BLOOMFIELD — Town and village officials still haven’t selected a company to build what is now being called the public safety addition to the town/village hall, N1100 Town Hall Road.
At a special meeting May 9, the village board took no action on awarding a bid and using impact fees to pay for the proposed addition, which has been discussed by boards since last summer.
In a May 14 interview, Village President Ken Monroe said the board is waiting for another bid to arrive.
But on May 9, the town board decided to go with whatever the village board decides.
In a May 15 email, Town Chairman Dan Schoonover said his board unanimously approved its motion “so that things could move forward sooner, rather than wait a month for our board to meet to approve anything after the village. We want to be sure to get this started so it is at least closed in before cold weather.”
The ball is now in the village board’s court.
“I’d like to have a bid awarded in the next 45 days,” Monroe said, adding that the plans will require state approval, “so, really, you’re looking at getting into it this fall.”
Last year, two bids came in for the project from Magill Construction, Elkhorn, and Canfield Custom Building, Waukesha.
Those companies revised their bids, said Monroe, but he would not provide the new numbers because another company is expected to submit a bid soon.
Monroe said Genoa City resident Chuck Schuren, of Wick Buildings, recently expressed an interest in bidding on the project.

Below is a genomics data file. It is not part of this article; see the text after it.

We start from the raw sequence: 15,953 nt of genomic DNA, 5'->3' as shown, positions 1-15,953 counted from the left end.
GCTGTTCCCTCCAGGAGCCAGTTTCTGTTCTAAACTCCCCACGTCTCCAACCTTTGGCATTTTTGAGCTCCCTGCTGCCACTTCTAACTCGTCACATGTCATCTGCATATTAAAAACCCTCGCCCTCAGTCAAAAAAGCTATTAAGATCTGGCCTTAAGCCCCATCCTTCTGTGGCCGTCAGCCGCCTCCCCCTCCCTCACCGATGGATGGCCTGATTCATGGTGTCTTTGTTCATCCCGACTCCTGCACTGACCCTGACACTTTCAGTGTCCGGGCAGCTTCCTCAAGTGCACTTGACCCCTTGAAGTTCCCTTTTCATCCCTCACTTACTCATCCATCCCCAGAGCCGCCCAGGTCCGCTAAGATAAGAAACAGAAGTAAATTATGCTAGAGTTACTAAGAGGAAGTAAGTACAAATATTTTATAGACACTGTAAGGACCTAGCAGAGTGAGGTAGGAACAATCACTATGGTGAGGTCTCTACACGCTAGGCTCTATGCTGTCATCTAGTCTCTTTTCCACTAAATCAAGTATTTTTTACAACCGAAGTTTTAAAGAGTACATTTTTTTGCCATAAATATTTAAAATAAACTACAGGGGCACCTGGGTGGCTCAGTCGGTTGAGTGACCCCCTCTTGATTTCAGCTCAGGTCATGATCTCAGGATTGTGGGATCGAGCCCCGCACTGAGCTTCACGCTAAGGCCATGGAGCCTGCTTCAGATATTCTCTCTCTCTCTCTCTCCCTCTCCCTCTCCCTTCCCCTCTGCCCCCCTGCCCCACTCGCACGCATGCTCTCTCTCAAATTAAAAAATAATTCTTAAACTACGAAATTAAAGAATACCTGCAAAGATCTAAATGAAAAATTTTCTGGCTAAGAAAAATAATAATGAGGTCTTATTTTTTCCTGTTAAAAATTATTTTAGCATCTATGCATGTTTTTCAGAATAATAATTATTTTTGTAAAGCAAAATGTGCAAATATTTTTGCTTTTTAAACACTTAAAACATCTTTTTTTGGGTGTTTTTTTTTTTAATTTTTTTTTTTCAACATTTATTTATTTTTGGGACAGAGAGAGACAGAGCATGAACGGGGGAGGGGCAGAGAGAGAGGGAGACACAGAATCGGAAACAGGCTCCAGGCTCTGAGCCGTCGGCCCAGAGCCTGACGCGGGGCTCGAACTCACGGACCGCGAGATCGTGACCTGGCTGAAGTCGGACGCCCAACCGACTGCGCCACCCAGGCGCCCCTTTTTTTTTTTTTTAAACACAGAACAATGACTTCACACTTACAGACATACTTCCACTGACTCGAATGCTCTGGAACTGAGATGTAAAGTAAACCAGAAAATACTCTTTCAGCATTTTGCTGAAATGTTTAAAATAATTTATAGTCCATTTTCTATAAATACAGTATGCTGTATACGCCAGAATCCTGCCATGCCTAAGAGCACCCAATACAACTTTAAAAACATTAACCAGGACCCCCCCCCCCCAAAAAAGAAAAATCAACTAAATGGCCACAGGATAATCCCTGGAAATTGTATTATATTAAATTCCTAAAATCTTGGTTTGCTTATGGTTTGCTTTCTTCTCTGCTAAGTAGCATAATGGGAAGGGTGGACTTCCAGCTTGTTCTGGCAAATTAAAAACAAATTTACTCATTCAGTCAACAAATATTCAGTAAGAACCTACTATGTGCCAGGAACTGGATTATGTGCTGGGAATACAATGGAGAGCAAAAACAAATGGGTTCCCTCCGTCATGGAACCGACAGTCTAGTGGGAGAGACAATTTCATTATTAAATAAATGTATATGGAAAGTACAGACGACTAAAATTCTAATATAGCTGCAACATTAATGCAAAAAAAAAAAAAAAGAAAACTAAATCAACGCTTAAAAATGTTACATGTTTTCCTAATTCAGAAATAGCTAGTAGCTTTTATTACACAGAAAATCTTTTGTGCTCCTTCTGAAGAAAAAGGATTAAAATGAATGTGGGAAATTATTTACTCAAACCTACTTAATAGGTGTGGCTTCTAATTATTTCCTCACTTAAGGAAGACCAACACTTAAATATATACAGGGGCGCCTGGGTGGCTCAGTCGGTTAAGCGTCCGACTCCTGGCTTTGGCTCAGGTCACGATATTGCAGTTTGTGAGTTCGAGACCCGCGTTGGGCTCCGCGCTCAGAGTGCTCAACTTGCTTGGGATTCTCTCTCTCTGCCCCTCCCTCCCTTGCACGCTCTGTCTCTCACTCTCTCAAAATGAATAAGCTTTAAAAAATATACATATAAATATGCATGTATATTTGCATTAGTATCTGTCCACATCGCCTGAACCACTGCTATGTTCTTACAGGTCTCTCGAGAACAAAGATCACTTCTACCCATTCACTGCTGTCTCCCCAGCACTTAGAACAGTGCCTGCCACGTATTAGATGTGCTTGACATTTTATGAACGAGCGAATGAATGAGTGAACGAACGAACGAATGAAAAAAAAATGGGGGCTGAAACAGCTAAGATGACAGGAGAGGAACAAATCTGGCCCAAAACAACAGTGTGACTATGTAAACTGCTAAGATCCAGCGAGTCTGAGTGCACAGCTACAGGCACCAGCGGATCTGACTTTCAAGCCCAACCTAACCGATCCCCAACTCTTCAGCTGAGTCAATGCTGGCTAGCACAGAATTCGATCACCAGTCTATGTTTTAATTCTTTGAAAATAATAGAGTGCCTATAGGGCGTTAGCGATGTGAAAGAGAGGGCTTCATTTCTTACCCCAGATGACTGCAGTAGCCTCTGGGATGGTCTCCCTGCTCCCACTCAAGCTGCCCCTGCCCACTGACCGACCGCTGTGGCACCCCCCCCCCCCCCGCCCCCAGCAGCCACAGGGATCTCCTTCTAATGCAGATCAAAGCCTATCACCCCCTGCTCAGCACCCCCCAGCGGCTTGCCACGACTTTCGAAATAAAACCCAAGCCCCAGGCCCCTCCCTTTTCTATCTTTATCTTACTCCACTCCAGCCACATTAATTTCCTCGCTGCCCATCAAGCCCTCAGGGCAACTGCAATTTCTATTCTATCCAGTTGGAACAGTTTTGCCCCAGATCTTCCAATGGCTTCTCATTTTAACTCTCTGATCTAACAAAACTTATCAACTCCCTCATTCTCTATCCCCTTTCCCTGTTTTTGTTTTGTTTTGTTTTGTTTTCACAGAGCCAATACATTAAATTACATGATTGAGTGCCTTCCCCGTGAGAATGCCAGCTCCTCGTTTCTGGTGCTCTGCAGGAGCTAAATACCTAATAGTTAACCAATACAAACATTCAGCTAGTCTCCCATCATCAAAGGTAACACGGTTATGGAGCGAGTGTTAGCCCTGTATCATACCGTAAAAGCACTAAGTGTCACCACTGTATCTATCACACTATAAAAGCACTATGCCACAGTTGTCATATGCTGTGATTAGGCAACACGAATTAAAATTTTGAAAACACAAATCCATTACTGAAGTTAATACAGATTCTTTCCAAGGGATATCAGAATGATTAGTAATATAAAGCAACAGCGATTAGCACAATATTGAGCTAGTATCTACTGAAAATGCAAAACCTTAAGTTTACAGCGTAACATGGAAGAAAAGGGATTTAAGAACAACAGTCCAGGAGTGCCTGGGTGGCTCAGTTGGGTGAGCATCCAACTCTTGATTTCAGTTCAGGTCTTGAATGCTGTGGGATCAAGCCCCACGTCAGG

Currently, officials are discussing a 2,400-square-foot addition to house police and fire chief offices.
They are also talking about using the space currently occupied by the police department as a spot for the utility and clerk-treasurer offices.
More about the addition proposal is in another story in this week’s Regional News.
The addition idea has been on-again/off-again since last summer. Around that time, Magill and Canfield submitted bids. Magill’s was $347,285.
Canfield’s was $301.947.
Officials had expected the project to come in around the $240,000 mark.
“At that time, we didn’t really know if we were going to go forward with this. … It was a shock when I had seen the price,” said Monroe in a Feb. 26 interview.
Between August and December 2013, the Public Works, Safety and Utility Committee directed Monroe and then Village Trustee Doug Mushel to meet with the builders.
The current bids, which haven’t been opened yet by the board, were the result of those meetings, said Monroe.
“In the original bids, they had down costs for permits,” Monroe said May 14, adding that they also figured in costs for a stormwater drainage plan and other items that wouldn’t cost the village anything. “So they revised their bids.”
How are the town and village going to pay for the addition?
Impact fees are expected to cover much of the project cost, and “the remainder will come out of general funds,” said Monroe.
He explained that, for every home built in Bloomfield, the builder pays $2,197 in impact fees. Of that, $908 goes toward park and open space; $773 to the fire department; and $516 to police.
The proposed addition is considered a police and fire project, so $1,289 of the total $2,197 from each house could be spent on the project.
Monroe said talks began recently about placing the fire chief’s office in the addition. As of May 14, the village has $260,584 in collected impact fees that can be used for police and fire projects.
In March, the village board approved the final plat and developer’s agreement for Lakewood Estates Condominiums, a proposed 18-home development on North Bloomfield Road, west of Highway 12.
Using the figures provided by Monroe, the total impact fees from Lakewood, as the proposal stands now, would be $39,546.
Of that, $23,202 of the Lakewood impact fees could go toward the proposed public safety addition.